A pruned story
When I started repairing the major leak in our in-ground, metal-walled, vinyl-lined pool I knew exactly what I was doing–or so I thought.
A diver with a reliable Dutch name had showed Marty and me where water was seeping out of the pool at an alarming rate and welling up between the vinyl liner and the metal pool wall. He pointed out how someone had used three chrome-plated screws and one ordinary screw to hold the white plastic ring-plate at the jet opening where the water circulated into the pool from the filter. Of course the ordinary screw had rusted and was likely a major source of the problem. The diver advised us to lower the water level to below the jet-opening and then to replace the rusted screw as well as the washer behind the plate. “It’s not a big deal, you could do it yourself,” he said as he looked at Marty.
Marty was rather tied up with accounting work when the water had drained to the required level, so I picked up the challenge. After all, it was not a “big deal,” we’d been told.
Leaning over the edge of the pool I reached two feet down to the jet opening and easily removed the three chrome-plated screws and then attacked the offending rusted one. I had to use a vise-grip and some elbow grease but I got that sucker out, in two pieces, mind you. I then took the plate and the chrome screws to the pool shop where they sold me a matching screw, a washer, and a piece of vinyl liner to ensure a watertight seal at the jet opening.
I glued this vinyl in place, waited a day and then neatly screwed on the plate. There was only one problem: a quarter inch gap between the end of the pipe leading to the jet and the metal pool wall. I removed the plate and tried again. At this point Marty came out and offered help, but I stubbornly told him I had everything under control.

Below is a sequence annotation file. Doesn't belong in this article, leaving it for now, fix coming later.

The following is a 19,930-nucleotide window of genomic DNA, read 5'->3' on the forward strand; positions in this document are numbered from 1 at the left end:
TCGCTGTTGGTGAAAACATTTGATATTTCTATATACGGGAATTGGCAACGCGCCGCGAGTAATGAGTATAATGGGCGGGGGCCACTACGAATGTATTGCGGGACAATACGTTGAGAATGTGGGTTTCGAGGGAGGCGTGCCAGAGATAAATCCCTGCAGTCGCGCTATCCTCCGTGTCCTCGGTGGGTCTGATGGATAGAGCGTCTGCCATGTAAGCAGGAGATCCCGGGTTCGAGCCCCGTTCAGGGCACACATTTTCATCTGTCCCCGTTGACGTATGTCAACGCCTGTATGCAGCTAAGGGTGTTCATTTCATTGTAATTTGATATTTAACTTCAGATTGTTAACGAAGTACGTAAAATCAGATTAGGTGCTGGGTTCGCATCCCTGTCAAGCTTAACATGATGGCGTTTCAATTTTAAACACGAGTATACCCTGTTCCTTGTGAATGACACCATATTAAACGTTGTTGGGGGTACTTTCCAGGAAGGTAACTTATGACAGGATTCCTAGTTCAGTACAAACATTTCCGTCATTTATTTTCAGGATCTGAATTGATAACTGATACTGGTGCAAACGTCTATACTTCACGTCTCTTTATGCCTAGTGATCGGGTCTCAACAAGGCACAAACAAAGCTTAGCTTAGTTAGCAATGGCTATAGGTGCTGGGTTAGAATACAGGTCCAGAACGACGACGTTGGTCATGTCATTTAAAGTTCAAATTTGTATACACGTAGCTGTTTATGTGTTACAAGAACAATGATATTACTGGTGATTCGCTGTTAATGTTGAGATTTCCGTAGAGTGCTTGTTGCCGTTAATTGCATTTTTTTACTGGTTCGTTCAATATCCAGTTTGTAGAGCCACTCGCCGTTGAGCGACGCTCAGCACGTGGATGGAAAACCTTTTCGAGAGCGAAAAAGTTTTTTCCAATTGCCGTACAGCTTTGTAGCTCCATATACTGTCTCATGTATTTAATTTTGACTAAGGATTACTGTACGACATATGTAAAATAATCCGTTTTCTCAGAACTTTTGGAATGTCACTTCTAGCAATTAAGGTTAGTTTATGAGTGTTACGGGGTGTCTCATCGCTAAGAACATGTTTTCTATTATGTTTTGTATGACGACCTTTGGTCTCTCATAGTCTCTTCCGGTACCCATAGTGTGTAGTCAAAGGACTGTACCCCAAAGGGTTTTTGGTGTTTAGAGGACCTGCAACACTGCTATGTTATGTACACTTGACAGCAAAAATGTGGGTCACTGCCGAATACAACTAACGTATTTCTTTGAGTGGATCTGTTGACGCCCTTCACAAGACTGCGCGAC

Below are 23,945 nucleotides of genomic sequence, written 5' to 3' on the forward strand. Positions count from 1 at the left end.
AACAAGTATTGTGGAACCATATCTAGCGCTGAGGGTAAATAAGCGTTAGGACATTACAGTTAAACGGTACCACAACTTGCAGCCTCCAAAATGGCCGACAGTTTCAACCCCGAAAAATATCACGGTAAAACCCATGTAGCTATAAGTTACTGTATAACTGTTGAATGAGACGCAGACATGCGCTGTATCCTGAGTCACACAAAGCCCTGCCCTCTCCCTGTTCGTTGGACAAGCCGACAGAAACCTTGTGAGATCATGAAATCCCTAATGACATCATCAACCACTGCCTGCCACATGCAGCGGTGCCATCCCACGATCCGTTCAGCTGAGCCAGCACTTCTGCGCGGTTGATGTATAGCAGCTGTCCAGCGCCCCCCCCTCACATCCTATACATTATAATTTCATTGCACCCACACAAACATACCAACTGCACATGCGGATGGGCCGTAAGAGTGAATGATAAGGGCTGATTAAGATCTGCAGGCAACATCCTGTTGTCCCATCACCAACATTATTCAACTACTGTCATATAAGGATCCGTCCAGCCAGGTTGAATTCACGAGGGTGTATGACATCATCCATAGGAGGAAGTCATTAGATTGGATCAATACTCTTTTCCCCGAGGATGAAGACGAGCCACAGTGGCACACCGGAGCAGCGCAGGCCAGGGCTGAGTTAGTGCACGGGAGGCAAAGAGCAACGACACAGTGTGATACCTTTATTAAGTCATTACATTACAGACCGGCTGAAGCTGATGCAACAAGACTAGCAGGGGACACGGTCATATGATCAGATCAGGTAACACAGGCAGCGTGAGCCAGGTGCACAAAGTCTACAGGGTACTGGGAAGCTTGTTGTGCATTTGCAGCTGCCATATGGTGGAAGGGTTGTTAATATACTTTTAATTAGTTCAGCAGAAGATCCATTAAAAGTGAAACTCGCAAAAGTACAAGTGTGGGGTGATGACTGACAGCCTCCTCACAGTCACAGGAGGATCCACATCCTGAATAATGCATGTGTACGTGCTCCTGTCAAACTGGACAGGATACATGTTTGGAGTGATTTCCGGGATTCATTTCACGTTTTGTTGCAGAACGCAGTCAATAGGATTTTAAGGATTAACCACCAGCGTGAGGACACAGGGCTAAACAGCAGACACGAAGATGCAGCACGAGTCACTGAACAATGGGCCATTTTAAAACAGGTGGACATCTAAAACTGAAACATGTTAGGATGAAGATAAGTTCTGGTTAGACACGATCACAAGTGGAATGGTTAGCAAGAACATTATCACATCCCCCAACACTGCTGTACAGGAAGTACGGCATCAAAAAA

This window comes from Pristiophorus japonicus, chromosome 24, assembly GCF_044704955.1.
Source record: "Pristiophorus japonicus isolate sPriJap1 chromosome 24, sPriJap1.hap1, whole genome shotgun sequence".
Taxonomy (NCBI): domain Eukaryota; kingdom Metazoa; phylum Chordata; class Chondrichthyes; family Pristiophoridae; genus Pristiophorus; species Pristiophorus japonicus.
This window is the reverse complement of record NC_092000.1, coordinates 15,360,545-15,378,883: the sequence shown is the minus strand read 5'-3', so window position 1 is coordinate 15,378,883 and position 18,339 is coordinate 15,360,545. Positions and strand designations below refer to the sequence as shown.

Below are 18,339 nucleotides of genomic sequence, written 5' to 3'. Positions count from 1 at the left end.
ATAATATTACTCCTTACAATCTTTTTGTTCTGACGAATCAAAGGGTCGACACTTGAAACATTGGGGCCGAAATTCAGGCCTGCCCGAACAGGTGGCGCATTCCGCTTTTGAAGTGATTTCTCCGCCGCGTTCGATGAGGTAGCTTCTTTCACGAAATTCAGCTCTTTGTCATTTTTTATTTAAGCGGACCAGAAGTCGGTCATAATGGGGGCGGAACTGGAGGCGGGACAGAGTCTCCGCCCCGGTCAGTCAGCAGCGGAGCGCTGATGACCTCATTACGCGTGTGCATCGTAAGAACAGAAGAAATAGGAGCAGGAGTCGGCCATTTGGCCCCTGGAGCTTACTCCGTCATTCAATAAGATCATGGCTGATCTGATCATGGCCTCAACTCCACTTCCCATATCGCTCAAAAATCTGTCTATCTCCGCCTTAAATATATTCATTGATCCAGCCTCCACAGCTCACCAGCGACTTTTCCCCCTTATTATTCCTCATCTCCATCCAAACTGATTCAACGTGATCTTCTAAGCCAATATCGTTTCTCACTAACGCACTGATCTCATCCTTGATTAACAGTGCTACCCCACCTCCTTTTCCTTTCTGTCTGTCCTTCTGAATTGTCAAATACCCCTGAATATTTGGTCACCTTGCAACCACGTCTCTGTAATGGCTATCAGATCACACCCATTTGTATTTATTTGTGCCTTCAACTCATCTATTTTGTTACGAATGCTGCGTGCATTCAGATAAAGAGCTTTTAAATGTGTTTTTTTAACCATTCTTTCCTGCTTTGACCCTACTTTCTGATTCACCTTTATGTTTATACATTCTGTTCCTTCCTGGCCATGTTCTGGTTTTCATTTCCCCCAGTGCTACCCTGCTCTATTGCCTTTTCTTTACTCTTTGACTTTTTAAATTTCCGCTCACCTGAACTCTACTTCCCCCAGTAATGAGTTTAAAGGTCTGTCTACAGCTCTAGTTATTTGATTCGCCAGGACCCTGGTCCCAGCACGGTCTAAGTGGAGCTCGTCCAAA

As the metal wall of the pool was encased with little stones, I figured one of these had slipped between the end of the jet pipe and the pool. All I had to do was dislodge this stone. I could just get my index finger through the jet opening and around in between the end of the pipe and the metal wall. I pulled out a stone and then another and another. Pretty soon I had a pile of stones six inches high, bleeding knuckles and a pipe so dislodged from its original position that even a determined optimist like myself had to throw up her hands in defeat.
Surprisingly, Marty was very understanding. I think the blood on my knuckles helped. Together we decided the best course of action would be to call the pool shop and let the experts handle the situation. About a week later, two young fellows showed up, cut a neat hole in the cement deck and shovelled out the stones above the pipe. They discovered that a flanged coupling at the end of the pipe had been mistakenly installed outside the pool wall rather than where it belonged inside the pool wall to anchor the pipe firmly into the wall. Once this was corrected, they shovelled the stones back over the pipe and left, promising to call a vinyl repair expert.
After this fellow fused a new piece of vinyl in place and reassembled the jet opening, we refilled the pool. Then I set about my major skill–vacuuming. Halfway through this process the motor on the pump cut out. At this point our family left on a two-day holiday.
When we came back, we called a mechanical friend who took the motor apart and found five small stones wedged inside. Now, how did that happen?
As soon as the weather warms up we’ll send the children to collect the rest of the stones we can see resting at the bottom of the pool in the vicinity of the jet opening.
Moral of the story: Self-appointed is not anointed.